The judge who allowed AT&T’s mega-merger with Time Warner was clearly wrong in concluding the marriage won’t harm consumers, the Trump Justice Department argued Monday in challenging the decision.
U.S. District Judge Richard Leon misunderstood the complexities of the booming pay-TV market and the nature of AT&T’s competitors, the department’s antitrust regulators asserted in their filing.
But AT&T General Counsel David McAtee said that there’s nothing in the government’s new filing that should lead to Leon’s ruling being overturned. “Appeals aren’t ‘do-overs’,” McAtee said in a statement.
Leon’s June ruling opened the way for one of the biggest media deals ever: phone and pay-TV titan AT&T’s $81 billion takeover of Time Warner, the owner of CNN, HBO, the Warner Bros. movie studio, “Game of Thrones,” A-list sports programming and other “must-see” shows. He dismissed the government’s argument that the combination would hurt competition, limit choices and jack up prices for consumers to stream TV and movies.
The merger was swiftly consummated, just two days after Leon’s ruling and almost as soon as the Justice Department signaled it wouldn’t seek to temporarily block the merger while it pondered an appeal.
If the government were to prevail in its appeal, the complex merger might have to be unwound.
Many legal experts believe the government will have a hard time convincing the appeals court to overturn Leon’s ruling. Opposing the merger forced the federal antitrust regulators to argue against standing legal doctrine that favors mergers among companies that don’t compete directly with each other.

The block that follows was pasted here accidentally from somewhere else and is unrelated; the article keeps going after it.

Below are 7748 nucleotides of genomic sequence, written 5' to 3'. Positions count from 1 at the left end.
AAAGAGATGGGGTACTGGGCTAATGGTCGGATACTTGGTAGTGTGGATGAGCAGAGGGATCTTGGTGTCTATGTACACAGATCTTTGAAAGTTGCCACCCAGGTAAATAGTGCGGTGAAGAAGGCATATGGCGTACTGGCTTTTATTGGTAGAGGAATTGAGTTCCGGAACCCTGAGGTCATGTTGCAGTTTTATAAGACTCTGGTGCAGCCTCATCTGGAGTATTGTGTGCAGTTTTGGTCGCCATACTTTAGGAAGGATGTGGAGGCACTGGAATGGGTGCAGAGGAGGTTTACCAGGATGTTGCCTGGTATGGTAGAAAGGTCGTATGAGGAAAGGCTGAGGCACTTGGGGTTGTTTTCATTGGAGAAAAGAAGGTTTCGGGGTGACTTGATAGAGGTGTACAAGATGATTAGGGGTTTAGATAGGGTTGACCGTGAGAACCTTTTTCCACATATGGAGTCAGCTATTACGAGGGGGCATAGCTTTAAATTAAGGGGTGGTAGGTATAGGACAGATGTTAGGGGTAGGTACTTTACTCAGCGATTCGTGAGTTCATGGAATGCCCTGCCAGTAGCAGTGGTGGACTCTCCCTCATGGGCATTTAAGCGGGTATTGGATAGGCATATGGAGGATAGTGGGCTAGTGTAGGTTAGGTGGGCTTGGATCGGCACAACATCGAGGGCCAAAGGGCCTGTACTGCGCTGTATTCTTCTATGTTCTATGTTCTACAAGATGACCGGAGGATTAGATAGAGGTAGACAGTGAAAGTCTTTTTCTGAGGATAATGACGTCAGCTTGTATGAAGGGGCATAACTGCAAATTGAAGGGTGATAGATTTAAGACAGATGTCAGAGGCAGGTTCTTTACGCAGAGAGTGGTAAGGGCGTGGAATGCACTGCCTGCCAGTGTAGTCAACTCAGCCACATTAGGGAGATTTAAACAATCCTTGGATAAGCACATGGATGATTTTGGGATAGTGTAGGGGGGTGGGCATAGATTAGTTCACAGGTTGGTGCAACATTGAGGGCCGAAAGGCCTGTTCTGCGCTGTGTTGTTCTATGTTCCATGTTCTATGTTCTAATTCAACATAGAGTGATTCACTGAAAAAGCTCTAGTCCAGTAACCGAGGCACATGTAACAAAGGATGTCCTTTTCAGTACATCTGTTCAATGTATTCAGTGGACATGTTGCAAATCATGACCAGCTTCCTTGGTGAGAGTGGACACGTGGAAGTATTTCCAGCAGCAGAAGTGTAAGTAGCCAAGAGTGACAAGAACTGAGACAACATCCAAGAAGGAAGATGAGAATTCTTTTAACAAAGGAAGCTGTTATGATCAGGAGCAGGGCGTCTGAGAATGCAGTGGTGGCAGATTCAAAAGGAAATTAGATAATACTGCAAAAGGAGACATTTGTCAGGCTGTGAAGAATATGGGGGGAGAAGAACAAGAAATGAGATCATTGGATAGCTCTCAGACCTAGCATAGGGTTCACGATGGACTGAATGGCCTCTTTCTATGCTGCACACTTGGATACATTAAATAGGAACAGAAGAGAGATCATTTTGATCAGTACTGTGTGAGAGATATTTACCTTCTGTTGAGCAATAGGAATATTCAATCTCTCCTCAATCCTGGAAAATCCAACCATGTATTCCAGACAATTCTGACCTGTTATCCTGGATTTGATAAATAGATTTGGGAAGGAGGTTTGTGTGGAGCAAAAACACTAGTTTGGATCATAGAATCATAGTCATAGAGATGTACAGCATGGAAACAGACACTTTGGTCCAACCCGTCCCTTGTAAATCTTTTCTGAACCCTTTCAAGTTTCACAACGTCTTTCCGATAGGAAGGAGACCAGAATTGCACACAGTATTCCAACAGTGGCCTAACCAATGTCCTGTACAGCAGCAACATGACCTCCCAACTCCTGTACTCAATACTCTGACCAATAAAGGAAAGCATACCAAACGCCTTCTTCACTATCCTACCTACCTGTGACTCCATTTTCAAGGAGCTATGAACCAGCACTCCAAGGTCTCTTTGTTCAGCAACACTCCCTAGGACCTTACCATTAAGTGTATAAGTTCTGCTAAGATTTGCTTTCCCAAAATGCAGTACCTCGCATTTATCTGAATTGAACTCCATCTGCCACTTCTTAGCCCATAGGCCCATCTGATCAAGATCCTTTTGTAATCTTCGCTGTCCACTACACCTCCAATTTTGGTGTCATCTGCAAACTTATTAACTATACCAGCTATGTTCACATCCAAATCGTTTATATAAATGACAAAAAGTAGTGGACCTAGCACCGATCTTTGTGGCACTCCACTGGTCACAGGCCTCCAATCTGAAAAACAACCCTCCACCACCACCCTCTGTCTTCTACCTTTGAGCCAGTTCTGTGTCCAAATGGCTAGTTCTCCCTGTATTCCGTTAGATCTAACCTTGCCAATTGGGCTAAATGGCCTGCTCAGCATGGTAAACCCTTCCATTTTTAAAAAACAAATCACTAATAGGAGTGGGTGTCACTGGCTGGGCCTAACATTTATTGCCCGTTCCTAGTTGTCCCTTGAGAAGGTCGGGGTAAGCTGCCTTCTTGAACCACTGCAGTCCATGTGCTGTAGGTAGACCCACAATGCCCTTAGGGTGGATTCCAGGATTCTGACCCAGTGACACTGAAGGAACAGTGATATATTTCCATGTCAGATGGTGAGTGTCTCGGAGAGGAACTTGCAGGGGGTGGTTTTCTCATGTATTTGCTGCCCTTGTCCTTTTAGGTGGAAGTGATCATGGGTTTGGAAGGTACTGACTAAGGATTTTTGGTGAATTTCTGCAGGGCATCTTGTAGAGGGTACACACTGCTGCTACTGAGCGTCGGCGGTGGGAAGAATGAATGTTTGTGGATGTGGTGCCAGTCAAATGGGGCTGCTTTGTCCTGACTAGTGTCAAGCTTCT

That type of combination is called a vertical merger.
The U.S. antitrust lawsuit against Dallas-based AT&T was the first time in decades that the government has challenged that doctrine by suing to block a vertical merger.
The government contends that this vertical merger is different. By combining the coveted programming content of Time Warner’s Turner Broadcasting with AT&T’s vast distribution network for its DirecTV, the combination will hurt competition and violate federal law, it says. AT&T, the biggest pay-TV provider in the U.S., claims about 25 million of the 90 million or so households that are pay-TV customers.
Leon concluded otherwise “only by erroneously ignoring fundamental principles of economics and common sense,” the government’s filing said. “These errors distorted (Leon’s) view of the evidence and rendered (his) factual findings clearly erroneous,” it said.
Even with a small chance of the government winning, the stakes are high and the case could imprint the future course of antitrust regulation.
When the deal was first made public in October 2016, it drew fire from then-candidate Donald Trump, who promised to kill it “because it’s too much concentration of power in the hands of too few.” Trump has publicly feuded with Time Warner’s CNN, calling it “failing” and a purveyor of “fake news.” The president’s statements didn’t come up during the trial, though his antipathy loomed in the background.
Leon’s ruling opened the floodgates to deal making in the fast-changing worlds of entertainment production and distribution.
Just a day after his decision, Comcast launched a $65 billion cash bid for the bulk of 21st Century Fox — topping Disney’s all-stock $52.5 billion offer in December. Comcast dropped its bid last month in order to focus on its attempted buyout of European pay-TV operator Sky, and Disney — with its shareholders’ blessing — now is closing in on a $71 billion acquisition of Fox’s entertainment division.
Waiting in the wings are potential big-billions deals involving Verizon and CBS and T-Mobile and Sprint.